In March 2020, Tess Walker contacted the Museum – she had some photographs of workers at Milton Court during World War Two, she had found these in a set of letters from one of the workers, Joan Reynolds to her then boyfriend, later husband, Tom Abbott.
Tess writes “Joan was the wife of Tom, and mother of Rick, who was my husband’s cousin. I never met Joan or Tom. When Tom died, Rick just put all of Tom’s papers into the garage. When Rick died in February 2020, there were no known relatives left and so Rick’s buddies cleared the house. We were called in to take various family bits and pieces away.
Although not my relations, I felt bound to do something with the photos from both Sue and Rick.
It seems Joan Abbott had a simple life – ‘just a wife’, and Tom had done most of his interesting things before Rick was born, and appears to have retired in 1960.
Joan Margaret Reynolds was born on 1st March 1919. She had an ardent suitor in Edgar Thomas Abbott (Tom) who was a policeman in London. She kept ten of his letters for the rest of her life. She married him in 1943 when he was in the RAF and had returned to England after training pilots in Texas. Their only child Richard, was born in 1948. Tom and Joan returned to London as Tom re-trained to be a teacher after the war, and taught in Hackney Downs Grammar School. He retired in 1960 and they lived in Wincanton until her death on New Year’s Day 1992, and his in December 2002.”
Milton Court was used by W. T. Henley Cable Manufacturing during WW2. W. T Henley manufactured telegraph cables and was involved with Operation Pluto.
Amongst the photographs were exterior shots of the house and the garden in 1941-2, and photographs of Joan Reynolds and other girls employed in Room L, Accounts 8.
Milton Court (now Unum) was a 17th-century country house, extended and substantially rebuilt in the 19th century. It was bought in 1939 by W. T. Henley’s Telegraph Works Company who moved down from their head office in Holborn in London just as war was about to break out. About 300 members of staff lived in the Milton Court mansion and in the lodges. Offices were built in the grounds. Henley’s was actively involved in operation PLUTO (Pipeline Under the Ocean), in developing magnetic mine detection equipment and in the control of power supplies to parts of London during the war. There was an active Sports and Social Club with concerts, plays, dances, lectures, sports and other activities. Ralph Vaughan Williams conducted the Henley Choir for a while during the war and wrote his choral version of ‘Greensleeves’ for it.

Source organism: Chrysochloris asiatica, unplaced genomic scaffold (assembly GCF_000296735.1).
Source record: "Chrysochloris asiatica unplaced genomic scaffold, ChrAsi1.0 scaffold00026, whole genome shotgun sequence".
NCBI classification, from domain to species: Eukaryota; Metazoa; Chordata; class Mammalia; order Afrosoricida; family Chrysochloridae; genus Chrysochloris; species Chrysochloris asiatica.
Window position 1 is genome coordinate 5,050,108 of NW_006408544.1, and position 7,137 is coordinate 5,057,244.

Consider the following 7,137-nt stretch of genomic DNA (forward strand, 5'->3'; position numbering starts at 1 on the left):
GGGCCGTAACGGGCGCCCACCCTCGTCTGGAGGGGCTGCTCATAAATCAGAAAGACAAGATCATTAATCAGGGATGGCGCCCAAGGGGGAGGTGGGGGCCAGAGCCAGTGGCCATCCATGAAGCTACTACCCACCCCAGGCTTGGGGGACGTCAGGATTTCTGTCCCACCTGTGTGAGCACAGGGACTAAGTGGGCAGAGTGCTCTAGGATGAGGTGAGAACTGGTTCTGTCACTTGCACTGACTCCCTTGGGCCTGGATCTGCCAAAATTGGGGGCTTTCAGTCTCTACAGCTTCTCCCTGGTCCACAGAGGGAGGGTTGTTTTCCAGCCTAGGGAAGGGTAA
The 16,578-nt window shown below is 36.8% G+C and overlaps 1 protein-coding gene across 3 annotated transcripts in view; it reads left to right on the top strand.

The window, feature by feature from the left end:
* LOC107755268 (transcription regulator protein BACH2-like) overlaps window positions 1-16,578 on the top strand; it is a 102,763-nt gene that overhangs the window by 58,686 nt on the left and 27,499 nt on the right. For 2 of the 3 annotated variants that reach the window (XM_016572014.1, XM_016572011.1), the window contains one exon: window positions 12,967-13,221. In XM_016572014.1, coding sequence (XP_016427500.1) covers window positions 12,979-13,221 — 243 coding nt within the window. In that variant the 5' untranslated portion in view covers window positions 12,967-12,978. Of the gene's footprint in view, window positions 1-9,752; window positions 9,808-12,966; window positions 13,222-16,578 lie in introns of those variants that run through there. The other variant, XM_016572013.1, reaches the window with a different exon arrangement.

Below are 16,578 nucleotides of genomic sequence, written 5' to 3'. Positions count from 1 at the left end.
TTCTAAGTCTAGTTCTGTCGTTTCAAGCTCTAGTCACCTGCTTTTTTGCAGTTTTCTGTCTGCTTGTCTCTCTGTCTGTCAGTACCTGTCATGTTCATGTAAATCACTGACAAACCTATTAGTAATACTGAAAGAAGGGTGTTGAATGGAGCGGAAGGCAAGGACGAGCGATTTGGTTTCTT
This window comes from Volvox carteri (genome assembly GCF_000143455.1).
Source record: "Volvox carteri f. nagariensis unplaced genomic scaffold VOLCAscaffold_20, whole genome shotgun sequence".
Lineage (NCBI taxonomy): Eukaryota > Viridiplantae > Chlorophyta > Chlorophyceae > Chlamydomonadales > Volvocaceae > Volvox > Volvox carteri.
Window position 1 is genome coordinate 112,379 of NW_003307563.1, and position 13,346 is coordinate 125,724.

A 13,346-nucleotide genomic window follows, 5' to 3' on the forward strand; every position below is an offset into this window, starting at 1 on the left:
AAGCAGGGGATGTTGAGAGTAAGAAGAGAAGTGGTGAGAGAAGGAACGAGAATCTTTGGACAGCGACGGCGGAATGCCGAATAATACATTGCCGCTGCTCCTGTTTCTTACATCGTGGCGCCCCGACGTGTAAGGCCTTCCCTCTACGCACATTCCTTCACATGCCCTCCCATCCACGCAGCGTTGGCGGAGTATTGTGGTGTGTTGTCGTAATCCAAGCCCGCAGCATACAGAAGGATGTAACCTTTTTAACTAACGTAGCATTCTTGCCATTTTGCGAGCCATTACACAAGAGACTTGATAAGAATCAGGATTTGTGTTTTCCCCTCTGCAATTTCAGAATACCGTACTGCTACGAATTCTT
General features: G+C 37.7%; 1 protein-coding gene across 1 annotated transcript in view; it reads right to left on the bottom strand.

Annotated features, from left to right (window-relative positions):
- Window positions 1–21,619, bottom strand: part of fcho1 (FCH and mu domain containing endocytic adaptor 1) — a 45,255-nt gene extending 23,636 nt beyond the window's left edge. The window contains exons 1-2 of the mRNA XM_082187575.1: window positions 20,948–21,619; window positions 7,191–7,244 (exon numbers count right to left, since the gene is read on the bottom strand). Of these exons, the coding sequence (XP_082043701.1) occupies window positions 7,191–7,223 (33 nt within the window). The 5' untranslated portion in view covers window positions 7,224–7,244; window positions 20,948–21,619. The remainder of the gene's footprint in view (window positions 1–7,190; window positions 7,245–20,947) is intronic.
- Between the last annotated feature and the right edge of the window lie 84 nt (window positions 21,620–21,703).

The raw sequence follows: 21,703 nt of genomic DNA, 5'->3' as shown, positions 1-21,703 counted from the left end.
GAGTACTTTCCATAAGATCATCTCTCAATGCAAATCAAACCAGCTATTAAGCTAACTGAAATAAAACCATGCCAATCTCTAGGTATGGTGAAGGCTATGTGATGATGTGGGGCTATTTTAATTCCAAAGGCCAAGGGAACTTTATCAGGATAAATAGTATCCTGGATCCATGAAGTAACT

When I left you on Monday night at the portals of that imposing mansion, I had a very pleasant walk back to the White Horse and found that the door was open, and that inmates were still sipping their prolonged night caps. They were a very “refeined” crowd with “neece” stuffy, conventional manners and my trampish appearance coupled with that East End twang probably did nothing to recommend me for better acquaintance.
My room was very comfortable and I slept an unbroken sleep for about 7 hours, rising at 8am and being regaled at breakfast by childish remarks on the weather, and how unsettling is a 4 hour tour of fire-watching (this latter was from a woman). Apparently the couch they ”sleep” on is easy to fall off, to the detriment, perhaps, of the sleepers over-fleshy backside. Poor bored people. I thank my stars that my outlook on life is a bit saner and in true perspective than theirs.
The journey back to town was very pleasant, and I passed some of the time by explaining the “works” of the ‘bus to an 8 year-old fellow passenger, who would persist in sitting in the front seat with me in spite of his mother’s “Come and sit with Mummy, dear”. I like kids as intelligent and attentive as he was, though. The Surrey countryside looked very peaceful.
The letters are addressed to ‘Accounts 8’. Accounts 8 was Joan Margaret Reynolds and her friends, Doris Greenhough, Pat Wills, Pat Boeree, Jacky McCaughey, Wendy Talbot, Hilda, and Olive.